Why Native Plants?
You may have heard the term “native plants” and seen books or articles devoted to the subject. For us, a native plant is one that was growing in our area before humans began introducing plants from other parts of the country and other parts of the world (exotics). Our native plants evolved here and are an important part of our ecosystems, providing our native animals food, host plants and habitat. Oaks, Redbuds, Dogwoods and Pawpaws are examples of native trees that support our local animals and insects. Just as the Monarch Butterfly needs milkweed t...Read Full Post
In Marvelous Us! Part I and Part II we explored books related to our marvelous human bodies. Although popular culture over-emphasizes how our bodies may look, we often fail to appreciate how our bodies function. Whether or not you are happy with the way your body looks, the way it functions is truly marvelous. We take for granted the complex inner workings of the human body until something is out of balance, then we cannot stop thinking about it.
We are all familiar with the foundations of good health: eat well, sleep well and exercise regularly. A bit easier said than done, but t...Read Full Post
Part I of Marvelous Us! got us started on an exploration of the human body by examining some recent titles added to the library’s collection. The subject is so large and rich that we need three parts to cover our recent acquisitions on the topic. In Part I we looked at our skin, microbes, bacteria, hearts, blood, transplantation, and an overview of the human body.
Now we come to hormones in the book Aroused: the history of hormones and how they control just about everything. This book is “a fascinating look at the history and science of some of medicine's most import...Read Full Post
In this installment of the Pushing My Shelf blog series, Lisa talks about some great and some not so great movies based on books.
This month we thought we would do a blog series for the Push Your Shelf Bingo Challenge. The challenge is to complete Bingo squares that “push your shelf.” In other words, read or try something that you might not ordinarily consider; something not typically found on your bookshelf. Find out more here.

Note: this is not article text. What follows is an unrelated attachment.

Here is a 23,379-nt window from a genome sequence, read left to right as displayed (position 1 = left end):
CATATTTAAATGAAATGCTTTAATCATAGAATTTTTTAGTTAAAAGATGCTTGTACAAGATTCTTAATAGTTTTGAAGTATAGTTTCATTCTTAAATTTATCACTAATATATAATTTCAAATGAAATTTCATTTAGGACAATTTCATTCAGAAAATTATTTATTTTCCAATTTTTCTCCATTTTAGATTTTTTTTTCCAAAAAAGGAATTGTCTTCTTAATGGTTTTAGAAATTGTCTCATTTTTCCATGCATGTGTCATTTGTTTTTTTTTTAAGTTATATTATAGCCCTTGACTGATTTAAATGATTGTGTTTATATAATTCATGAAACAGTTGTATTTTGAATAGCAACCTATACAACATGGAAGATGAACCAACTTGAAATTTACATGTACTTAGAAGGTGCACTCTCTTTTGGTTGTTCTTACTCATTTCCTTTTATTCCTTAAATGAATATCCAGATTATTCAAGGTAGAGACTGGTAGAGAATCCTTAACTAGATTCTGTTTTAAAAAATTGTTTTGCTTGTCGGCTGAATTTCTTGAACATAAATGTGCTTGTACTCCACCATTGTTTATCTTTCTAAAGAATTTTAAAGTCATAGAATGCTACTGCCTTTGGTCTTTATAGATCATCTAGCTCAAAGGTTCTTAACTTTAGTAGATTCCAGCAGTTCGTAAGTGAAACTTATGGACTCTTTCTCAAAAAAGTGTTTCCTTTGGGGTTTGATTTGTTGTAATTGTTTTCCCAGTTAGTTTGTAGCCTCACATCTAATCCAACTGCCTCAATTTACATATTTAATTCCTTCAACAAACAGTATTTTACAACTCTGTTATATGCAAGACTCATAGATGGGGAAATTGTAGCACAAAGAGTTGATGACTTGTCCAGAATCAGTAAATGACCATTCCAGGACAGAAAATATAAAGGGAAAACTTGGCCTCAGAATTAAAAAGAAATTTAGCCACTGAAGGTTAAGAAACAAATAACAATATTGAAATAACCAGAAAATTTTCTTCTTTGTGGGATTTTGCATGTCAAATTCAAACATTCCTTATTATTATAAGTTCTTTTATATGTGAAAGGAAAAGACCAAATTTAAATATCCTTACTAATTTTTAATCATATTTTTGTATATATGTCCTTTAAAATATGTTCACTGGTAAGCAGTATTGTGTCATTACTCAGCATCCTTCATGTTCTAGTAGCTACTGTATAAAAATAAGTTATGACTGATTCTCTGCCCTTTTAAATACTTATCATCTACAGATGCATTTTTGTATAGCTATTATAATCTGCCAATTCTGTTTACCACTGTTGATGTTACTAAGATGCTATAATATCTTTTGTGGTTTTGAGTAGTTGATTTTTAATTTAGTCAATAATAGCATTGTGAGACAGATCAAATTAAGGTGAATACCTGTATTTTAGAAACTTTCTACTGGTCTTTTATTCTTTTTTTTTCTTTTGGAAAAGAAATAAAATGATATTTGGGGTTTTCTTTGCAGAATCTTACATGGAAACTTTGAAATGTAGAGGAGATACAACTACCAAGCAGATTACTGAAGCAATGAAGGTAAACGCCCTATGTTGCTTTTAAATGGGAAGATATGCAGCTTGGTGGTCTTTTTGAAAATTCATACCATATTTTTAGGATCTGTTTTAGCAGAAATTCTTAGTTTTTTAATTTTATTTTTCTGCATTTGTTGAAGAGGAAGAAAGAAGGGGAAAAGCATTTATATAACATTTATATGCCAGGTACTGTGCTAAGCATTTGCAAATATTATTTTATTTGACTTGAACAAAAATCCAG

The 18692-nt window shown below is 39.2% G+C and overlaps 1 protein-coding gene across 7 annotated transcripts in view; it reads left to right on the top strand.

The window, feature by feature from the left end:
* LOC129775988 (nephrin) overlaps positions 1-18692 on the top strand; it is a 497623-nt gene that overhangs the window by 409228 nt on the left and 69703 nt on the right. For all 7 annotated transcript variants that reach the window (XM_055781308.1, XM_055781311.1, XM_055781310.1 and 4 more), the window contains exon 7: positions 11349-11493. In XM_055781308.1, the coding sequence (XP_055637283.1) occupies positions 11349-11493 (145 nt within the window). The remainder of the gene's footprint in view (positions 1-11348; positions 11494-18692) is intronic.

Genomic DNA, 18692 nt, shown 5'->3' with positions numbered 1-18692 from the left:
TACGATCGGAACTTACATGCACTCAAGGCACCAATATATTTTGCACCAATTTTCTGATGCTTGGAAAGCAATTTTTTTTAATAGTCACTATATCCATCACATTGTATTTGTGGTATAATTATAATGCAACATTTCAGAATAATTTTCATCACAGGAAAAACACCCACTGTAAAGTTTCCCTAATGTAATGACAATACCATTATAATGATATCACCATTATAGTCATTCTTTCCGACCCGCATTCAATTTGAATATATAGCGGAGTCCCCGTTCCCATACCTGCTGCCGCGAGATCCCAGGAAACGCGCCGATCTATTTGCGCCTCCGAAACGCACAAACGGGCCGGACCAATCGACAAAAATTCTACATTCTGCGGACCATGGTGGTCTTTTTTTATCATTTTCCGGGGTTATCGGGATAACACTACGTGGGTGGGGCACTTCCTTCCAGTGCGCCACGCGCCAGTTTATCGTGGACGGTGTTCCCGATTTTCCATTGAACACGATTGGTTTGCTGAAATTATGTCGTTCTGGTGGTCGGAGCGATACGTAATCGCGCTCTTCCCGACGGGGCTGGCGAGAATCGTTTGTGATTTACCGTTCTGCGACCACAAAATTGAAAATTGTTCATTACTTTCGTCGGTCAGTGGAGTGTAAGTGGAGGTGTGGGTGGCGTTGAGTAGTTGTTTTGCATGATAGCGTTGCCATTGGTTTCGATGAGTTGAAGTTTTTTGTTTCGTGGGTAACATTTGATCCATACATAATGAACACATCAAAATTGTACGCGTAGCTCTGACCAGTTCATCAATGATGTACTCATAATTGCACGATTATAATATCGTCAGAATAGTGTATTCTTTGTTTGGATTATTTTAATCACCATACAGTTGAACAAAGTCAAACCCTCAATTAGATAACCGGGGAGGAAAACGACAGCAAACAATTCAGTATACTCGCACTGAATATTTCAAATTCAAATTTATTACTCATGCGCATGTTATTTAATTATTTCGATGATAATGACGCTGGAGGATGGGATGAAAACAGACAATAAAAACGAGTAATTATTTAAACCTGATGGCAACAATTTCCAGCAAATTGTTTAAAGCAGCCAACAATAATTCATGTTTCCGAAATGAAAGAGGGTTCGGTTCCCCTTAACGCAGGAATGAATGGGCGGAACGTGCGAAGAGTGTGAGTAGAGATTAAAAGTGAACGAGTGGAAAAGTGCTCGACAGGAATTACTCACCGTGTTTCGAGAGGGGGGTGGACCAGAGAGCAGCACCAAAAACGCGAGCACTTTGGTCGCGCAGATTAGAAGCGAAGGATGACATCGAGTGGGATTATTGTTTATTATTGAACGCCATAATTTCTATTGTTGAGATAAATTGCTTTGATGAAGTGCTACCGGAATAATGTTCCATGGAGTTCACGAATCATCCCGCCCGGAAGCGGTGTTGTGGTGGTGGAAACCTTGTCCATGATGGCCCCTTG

To cheer you on some participating staff members* are contributing short blogs that recount their experience completing a Bingo challenge ...Read Full Post
February is a good time of year to turn our attention to our local birds. With the leaves off the (deciduous) trees, birds cannot hide from us as easily. We are more likely to spot birds and be able to look for field marks to identify them. February is also when the Great Backyard Bird Count (GBBC) takes place. The GBBC provides an opportunity for people of all ages and abilities to contribute to our knowledge of birds. Each February, “citizen-scientists” from all over the world count their local birds and submit data via the internet. This year’s GBBC runs from February 18th to the 21st. Blog Type: Homepage Adults News
Marvelous: superb; excellent; great: a marvelous show. Such as to cause wonder, admiration, or astonishment; surprising; extraordinary; improbable or incredible. That is us alright. The human body is a marvel. If you really think about our bodies, they should cause wonder, admiration, and/or astonishment. The human body is surprising, extraordinary, improbable, and incredible. Scientific research continually expands our knowledge of the human body and makes for some interesting reads. Here are a few recent titles that feature aspects of our marvelous ...Read Full Post
In recognition of the original inhabitants of America, November has been designated Native American Heritage Month. President George H. W. Bush signed a joint resolution in 1990 establishing the month-long celebration of indigenous culture and contributions to the United States. When we think of First Nations we often consider them in a historical context, but there are 574 federally recognized American Indian tribes and Alaska Native Villages in the United States today, with about 2 million members, according to the U.S. Department of the Interior Bureau of Indian Af...Read Full Post
April is National Poetry Month! In April of 2019 I created a poster (from clip art) and selected books of poetry to display in the Bowman branch of HRLS. Sixteen books of poetry got checked out! In April of 2020 I wrote a blog to commemorate National Poetry Month. I thought I would take a year off from the topic in 2021. But it is April, a very poetic time of year. Also, the one-year anniversary of April 2020 when it became clear that the Shenandoah Valley would not escape Covid-19. As April 2021 rolled around, I remembered that I had written a poem in 2020. A rare occurrence, but a p...Read Full Post